Canadian Troops Pose With Chinook As It Sticks A Pinnacle Landing While On Deployment In Mali
This maneuver has proven invaluable during missions around the world and Canadian pilots have now brought that skill and capability to Africa.
One of the most impressive capabilities of the CH-47 Chinook series is the helicopter’s ability to balance its two rear wheels on the edge of a cliff or some other piece of rugged terrain while still hovering, a maneuver known as a pinnacle landing. This allows chopper to more readily get in and out places where it wouldn’t necessarily be able to land otherwise to pick up or drop off personnel and cargo. A Canadian Chinook crew supporting peacekeeping missions in the northwest African country of Mali recently pulled off the move and managed to hold it long enough for two dozen troops to get a picture in front of the hovering helicopter.
The photo op occurred at a small arms training range Canadian forces use situated outside of the northeastern Malian city of Gao on Jan. 2, 2019. Canada’s Task Force Mali deployed to the country in July 2018 and consists of three CH-147F Chinooks, five CH-146 Griffon helicopters, and approximately 250 personnel in total. The unit is there as part of Operation Presence, the country’s mission to support United Nations Multidimensional Integrated Stabilization Mission in Mali, which is better known by its French acronym MINUSMA.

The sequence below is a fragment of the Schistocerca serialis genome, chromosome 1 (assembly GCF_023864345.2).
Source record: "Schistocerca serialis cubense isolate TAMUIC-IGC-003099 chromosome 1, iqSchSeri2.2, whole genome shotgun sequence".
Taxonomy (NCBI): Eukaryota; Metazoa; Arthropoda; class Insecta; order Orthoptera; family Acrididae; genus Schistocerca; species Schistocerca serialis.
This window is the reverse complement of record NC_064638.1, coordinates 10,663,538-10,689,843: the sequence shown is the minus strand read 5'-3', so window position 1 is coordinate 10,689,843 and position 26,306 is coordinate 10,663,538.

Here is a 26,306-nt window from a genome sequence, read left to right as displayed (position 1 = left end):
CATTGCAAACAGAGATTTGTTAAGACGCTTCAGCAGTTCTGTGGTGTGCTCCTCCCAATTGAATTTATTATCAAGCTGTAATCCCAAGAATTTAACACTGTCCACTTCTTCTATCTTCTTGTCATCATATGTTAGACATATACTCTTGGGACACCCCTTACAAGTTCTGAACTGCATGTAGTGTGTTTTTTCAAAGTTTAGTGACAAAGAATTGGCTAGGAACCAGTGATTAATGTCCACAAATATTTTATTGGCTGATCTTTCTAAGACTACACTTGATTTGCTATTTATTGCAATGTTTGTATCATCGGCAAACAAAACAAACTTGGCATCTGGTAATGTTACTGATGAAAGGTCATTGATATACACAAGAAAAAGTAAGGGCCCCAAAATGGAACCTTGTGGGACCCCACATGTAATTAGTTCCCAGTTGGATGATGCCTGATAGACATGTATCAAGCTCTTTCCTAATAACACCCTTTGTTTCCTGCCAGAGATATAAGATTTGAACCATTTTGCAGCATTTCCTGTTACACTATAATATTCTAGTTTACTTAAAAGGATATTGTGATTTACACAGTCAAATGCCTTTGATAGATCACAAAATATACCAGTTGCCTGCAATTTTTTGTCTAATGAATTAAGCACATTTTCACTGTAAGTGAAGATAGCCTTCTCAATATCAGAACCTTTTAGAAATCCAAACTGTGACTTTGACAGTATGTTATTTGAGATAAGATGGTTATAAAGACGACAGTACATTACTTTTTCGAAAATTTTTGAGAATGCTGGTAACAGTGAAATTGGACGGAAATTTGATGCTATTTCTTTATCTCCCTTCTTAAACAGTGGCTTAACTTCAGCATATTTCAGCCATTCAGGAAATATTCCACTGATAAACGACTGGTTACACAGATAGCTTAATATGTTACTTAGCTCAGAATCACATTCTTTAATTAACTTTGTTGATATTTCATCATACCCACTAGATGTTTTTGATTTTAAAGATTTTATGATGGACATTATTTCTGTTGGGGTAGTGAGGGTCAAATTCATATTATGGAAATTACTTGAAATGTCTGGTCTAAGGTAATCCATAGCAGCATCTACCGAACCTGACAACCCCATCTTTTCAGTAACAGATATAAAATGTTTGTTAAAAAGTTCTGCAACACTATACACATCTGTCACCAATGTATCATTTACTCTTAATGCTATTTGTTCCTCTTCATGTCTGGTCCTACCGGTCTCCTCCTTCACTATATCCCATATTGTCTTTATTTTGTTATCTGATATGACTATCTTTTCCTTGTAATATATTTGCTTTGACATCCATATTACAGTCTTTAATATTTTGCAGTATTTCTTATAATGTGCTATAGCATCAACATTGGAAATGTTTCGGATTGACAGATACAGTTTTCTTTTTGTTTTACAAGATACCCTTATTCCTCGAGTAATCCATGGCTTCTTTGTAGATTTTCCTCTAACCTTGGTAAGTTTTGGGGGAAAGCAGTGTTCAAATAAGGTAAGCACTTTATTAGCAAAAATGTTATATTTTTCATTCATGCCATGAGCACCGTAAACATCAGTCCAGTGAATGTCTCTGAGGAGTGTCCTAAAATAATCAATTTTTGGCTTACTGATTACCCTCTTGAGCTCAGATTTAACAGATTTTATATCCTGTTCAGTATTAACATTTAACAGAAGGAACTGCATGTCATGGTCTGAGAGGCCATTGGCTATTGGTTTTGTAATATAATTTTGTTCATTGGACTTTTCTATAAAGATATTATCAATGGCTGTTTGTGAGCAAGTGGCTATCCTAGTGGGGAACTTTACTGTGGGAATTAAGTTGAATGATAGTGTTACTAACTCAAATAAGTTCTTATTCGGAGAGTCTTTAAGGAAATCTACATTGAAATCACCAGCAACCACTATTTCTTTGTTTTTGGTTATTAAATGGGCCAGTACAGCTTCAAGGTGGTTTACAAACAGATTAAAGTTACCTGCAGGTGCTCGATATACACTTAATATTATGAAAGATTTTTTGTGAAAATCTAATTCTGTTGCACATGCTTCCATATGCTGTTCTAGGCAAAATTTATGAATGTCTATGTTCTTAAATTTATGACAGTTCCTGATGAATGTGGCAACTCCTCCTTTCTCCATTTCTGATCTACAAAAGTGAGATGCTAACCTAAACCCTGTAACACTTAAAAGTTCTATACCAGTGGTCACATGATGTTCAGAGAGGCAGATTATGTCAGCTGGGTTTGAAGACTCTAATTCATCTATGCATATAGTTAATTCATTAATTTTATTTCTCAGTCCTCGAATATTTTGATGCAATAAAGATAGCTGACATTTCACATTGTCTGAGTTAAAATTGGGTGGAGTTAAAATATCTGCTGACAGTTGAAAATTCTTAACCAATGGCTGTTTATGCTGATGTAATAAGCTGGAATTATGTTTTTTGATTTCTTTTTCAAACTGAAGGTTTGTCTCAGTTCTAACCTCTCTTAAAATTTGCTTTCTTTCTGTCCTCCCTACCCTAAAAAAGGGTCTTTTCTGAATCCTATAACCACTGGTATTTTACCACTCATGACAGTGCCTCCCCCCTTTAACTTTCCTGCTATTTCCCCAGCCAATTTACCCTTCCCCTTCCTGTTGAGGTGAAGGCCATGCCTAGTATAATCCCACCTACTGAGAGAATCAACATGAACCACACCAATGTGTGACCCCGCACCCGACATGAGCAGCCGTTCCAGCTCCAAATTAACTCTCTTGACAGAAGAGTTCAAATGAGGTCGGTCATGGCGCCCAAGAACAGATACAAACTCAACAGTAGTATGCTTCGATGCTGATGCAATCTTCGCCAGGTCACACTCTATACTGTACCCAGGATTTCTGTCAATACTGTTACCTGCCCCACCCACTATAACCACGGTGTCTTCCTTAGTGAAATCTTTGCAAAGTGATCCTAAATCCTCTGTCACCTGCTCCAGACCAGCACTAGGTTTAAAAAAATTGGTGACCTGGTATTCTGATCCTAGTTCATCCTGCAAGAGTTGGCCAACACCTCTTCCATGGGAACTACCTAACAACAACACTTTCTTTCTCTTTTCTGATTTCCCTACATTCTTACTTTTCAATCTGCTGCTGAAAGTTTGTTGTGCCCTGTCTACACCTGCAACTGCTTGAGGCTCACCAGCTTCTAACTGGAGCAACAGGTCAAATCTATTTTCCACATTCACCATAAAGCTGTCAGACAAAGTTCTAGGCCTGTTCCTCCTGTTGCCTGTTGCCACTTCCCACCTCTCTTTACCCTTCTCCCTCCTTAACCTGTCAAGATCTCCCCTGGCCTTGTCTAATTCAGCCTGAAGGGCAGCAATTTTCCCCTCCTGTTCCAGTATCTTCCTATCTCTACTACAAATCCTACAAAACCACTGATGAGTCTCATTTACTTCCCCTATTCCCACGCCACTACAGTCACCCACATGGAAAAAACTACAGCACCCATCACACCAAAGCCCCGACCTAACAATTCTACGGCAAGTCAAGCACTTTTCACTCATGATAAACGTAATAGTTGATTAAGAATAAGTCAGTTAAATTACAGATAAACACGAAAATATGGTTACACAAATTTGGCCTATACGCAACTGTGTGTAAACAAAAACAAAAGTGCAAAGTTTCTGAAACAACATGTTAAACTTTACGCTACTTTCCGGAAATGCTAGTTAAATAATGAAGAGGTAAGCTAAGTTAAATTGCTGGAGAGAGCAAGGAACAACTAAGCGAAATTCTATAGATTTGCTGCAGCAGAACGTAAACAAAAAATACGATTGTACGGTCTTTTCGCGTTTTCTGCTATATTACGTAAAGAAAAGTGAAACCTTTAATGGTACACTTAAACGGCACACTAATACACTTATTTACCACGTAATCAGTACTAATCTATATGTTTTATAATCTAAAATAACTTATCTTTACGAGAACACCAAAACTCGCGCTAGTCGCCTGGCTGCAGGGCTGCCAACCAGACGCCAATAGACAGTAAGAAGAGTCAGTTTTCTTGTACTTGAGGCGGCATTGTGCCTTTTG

The CH-147Fs have provided an important boost to MINUSMA’s operations since they arrived. In addition to the pinnacle landings, the Chinook family is well known for its ability to operate in high altitude and hot temperature conditions, both of which are present in Mali. The helicopters are also surprisingly fast for their size and payload capacity.
Canada’s Chinooks also have significant additional features over Boeing’s standard CH-47F configuration. Most importantly for operations in Mali, the Canadian examples have extended range fuel tanks similar to the ones on the MH-47 types that the U.S. Army’s elite 160th Special Operations Aviation Regiment flies.